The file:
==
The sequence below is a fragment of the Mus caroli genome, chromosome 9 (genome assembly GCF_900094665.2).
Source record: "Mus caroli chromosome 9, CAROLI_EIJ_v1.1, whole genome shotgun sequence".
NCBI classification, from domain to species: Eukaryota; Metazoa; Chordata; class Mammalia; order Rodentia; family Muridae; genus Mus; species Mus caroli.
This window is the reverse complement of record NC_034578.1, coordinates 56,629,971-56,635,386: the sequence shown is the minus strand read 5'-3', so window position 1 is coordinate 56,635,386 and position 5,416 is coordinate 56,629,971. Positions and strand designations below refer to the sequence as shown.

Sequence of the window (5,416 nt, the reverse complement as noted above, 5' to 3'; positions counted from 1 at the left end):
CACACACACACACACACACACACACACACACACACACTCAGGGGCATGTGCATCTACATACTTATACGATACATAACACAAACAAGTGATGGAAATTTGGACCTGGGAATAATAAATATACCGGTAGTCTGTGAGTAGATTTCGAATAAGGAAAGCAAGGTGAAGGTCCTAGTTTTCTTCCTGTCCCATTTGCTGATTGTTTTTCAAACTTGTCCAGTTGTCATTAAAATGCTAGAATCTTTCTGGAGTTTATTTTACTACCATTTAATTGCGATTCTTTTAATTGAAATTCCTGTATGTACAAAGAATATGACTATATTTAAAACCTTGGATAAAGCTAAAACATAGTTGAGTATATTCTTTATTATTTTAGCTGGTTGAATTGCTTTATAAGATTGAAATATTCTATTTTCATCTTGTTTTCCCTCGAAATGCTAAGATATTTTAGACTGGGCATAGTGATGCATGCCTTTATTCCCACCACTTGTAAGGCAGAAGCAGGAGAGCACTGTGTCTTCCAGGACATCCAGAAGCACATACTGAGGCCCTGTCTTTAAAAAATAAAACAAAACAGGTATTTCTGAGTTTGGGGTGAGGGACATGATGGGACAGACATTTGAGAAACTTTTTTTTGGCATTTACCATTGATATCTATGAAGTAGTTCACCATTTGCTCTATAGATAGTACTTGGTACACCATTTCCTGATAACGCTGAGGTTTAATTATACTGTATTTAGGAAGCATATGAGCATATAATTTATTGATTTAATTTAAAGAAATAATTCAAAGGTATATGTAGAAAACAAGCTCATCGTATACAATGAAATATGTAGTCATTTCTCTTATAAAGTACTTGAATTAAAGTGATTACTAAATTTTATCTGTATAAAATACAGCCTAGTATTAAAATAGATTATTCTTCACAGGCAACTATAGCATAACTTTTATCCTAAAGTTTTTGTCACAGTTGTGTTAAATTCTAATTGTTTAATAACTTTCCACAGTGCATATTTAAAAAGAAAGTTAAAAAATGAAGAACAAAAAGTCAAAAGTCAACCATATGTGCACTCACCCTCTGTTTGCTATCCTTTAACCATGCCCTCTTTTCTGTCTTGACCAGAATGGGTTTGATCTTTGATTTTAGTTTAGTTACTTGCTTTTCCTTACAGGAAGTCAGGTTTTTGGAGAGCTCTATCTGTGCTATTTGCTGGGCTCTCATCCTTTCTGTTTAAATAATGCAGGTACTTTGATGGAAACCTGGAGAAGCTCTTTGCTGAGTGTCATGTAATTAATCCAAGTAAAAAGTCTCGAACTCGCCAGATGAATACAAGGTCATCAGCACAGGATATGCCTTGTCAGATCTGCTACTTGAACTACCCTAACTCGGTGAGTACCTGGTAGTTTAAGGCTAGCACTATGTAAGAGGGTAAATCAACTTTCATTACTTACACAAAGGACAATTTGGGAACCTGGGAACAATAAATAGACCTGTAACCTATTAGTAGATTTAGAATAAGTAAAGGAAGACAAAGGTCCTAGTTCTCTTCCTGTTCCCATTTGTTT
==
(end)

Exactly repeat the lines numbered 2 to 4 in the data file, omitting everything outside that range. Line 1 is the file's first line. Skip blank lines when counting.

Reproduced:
Source record: "Mus caroli chromosome 9, CAROLI_EIJ_v1.1, whole genome shotgun sequence".
NCBI classification, from domain to species: Eukaryota; Metazoa; Chordata; class Mammalia; order Rodentia; family Muridae; genus Mus; species Mus caroli.
This window is the reverse complement of record NC_034578.1, coordinates 56,629,971-56,635,386: the sequence shown is the minus strand read 5'-3', so window position 1 is coordinate 56,635,386 and position 5,416 is coordinate 56,629,971. Positions and strand designations below refer to the sequence as shown.